I don't know why, but there's something about the combination of neon and cool 1950's decor that always seems to make a place seem fun, and Duke's has both in abundance. The ceiling above the lengthy bar is covered in 45rpm records; the rest of the main dining room has movie posters and other pop culture artifacts. I was particularly enthralled by a Brigitte Bardot poster. There are a few flat panel TVs ideal for watching sports.
Duke's has a Carolina pulled pork sandwich, plus BBQ platters that include "fall of the bone" (ugh) St Louis ribs, sliced brisket and rotisserie chicken. All combos ($17.95 for two meats, $21.95 for three) include a free draft beer. Besides barbecue, the Duke's menu features burgers, sandwiches, and Southern dishes with an emphasis on seafood. There are also five different salads, not including the additional permutations when adding grilled chicken or shrimp.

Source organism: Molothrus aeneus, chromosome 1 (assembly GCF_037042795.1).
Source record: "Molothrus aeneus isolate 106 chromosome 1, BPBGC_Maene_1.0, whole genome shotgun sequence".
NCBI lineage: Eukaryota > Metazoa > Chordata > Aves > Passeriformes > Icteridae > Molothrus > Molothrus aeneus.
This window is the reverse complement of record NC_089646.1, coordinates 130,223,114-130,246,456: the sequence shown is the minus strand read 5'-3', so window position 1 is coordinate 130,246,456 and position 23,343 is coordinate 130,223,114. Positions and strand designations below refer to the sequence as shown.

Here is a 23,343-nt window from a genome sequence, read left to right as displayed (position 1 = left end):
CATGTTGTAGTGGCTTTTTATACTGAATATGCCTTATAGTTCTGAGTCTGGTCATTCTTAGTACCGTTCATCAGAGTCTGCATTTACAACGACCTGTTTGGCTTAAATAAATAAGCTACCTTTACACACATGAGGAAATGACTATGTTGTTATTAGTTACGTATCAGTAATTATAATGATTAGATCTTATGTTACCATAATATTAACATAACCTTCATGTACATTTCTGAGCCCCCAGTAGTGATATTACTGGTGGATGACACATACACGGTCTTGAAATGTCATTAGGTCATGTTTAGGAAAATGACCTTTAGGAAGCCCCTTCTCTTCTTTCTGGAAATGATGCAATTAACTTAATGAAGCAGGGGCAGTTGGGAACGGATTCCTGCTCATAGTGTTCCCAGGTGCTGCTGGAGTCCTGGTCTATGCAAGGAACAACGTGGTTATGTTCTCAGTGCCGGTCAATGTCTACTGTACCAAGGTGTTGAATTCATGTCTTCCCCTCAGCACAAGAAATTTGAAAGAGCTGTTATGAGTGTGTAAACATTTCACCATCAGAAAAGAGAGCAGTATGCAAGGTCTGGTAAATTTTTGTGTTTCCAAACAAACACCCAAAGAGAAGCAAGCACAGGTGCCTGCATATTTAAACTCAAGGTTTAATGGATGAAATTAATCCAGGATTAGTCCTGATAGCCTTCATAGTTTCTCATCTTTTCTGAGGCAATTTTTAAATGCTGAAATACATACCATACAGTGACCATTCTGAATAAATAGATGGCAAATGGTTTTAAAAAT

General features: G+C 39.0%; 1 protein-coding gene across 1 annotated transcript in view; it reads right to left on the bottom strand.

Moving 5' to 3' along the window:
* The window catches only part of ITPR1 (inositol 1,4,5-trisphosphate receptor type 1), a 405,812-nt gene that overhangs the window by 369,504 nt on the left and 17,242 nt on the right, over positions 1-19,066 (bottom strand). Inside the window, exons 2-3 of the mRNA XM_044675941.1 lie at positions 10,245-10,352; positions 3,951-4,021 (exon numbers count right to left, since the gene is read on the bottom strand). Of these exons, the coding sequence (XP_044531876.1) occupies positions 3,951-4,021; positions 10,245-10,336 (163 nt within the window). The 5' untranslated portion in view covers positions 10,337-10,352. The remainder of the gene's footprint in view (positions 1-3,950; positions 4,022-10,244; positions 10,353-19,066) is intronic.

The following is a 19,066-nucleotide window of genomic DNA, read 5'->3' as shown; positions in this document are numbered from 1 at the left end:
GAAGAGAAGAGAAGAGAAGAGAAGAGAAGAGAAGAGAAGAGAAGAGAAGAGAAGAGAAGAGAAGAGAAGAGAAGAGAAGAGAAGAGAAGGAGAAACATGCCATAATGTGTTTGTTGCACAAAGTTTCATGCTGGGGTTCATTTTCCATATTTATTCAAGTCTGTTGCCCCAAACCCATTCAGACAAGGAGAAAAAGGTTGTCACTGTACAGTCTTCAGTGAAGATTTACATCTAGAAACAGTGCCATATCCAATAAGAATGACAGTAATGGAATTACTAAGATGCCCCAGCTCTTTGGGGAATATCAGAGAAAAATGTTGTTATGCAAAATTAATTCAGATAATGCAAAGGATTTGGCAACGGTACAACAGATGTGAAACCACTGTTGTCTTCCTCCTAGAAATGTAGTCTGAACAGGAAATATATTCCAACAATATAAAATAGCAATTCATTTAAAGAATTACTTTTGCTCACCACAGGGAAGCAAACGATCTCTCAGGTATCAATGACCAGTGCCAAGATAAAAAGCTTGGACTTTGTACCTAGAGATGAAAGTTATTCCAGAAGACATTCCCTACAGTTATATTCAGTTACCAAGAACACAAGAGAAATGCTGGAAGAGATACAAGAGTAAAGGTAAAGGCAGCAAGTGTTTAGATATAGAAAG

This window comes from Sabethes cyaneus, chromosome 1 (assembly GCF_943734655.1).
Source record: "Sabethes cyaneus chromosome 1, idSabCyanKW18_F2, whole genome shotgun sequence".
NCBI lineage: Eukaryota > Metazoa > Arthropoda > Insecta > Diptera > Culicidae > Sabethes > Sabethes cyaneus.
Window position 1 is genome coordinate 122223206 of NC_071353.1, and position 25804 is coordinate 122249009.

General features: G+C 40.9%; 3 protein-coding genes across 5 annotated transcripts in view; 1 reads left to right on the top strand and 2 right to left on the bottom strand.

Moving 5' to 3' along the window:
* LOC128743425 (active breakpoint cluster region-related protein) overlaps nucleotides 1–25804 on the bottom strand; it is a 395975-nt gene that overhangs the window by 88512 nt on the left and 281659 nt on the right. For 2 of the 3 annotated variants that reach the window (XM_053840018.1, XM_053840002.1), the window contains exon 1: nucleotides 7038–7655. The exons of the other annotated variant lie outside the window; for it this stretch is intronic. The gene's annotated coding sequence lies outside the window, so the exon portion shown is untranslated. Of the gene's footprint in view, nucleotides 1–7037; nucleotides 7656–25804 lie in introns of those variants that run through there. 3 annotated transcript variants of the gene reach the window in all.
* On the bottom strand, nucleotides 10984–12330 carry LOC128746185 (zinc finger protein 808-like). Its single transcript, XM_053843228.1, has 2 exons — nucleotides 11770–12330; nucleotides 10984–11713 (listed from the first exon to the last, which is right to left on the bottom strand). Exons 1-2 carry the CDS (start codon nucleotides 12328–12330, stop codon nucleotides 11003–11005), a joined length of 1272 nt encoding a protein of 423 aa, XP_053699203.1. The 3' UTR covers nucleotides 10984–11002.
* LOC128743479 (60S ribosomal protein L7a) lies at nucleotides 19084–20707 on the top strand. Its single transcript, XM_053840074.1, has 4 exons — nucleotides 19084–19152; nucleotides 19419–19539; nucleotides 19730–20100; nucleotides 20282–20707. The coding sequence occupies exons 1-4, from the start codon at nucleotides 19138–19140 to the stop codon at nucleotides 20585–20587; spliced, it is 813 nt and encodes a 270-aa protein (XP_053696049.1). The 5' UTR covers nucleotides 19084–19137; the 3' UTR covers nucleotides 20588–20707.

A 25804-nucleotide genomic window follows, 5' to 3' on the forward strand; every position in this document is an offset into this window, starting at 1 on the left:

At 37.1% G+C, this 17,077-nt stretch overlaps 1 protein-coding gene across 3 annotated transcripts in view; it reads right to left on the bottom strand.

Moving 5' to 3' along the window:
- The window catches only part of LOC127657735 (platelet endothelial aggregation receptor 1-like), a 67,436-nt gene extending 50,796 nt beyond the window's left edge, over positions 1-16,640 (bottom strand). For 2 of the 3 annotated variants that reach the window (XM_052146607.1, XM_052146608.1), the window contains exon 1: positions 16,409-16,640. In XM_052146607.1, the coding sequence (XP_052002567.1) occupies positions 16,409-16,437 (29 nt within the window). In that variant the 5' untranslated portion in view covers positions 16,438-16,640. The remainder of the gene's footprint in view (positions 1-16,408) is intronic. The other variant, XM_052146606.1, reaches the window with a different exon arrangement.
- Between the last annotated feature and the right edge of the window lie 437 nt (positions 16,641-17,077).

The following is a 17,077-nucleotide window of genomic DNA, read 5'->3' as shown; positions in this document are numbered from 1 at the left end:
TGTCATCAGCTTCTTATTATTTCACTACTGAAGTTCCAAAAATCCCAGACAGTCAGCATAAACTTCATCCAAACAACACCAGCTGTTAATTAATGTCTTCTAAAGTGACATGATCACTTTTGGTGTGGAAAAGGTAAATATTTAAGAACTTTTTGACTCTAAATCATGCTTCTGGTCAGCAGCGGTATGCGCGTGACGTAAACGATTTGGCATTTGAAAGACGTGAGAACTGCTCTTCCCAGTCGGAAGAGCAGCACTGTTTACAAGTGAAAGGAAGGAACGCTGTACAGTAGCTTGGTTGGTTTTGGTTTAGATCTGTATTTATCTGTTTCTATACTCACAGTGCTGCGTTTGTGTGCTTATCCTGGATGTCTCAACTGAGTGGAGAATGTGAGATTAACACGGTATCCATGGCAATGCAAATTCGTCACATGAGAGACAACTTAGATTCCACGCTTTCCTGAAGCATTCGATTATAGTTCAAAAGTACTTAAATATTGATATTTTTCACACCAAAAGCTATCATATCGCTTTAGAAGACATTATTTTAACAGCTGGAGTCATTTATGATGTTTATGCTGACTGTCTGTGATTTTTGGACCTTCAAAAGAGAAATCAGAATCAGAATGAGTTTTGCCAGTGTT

I was able to substitute my way into a 2-meat combo that included ribs and pulled pork. Both arrived glistening in a lake of bright red sauce. Although the pulled pork almost certainly wasn't smoked, it wasn't that bad. The sauce had that sweet and tangy counterbalance you find in a cheap Chinese sweet and sour. The pieces of pork were fairly big, tender on the inside, with some chew on the outside. Not barbecue, not great, but not bad. The ribs weren't as good, with not much meat on them and not much flavor other than from the sauce in which they were swimming.
Sides were a mixed bag. Warm biscuits, presented in a basket before the meal, were decent, and lighter than most. Collard greens were pretty good, with big leaves and good use of salt, garlic and vinegar. The baked beans had a sauce that was eerily reminiscent of a rendition I'd tasted years ago by one of the most renowned chefs in American culinary history. Unfortunately, that chef's last name is Boyardee.
The bottom line: If barbecue is the question, Duke's certainly isn’t the answer, but I could see coming here for drinks.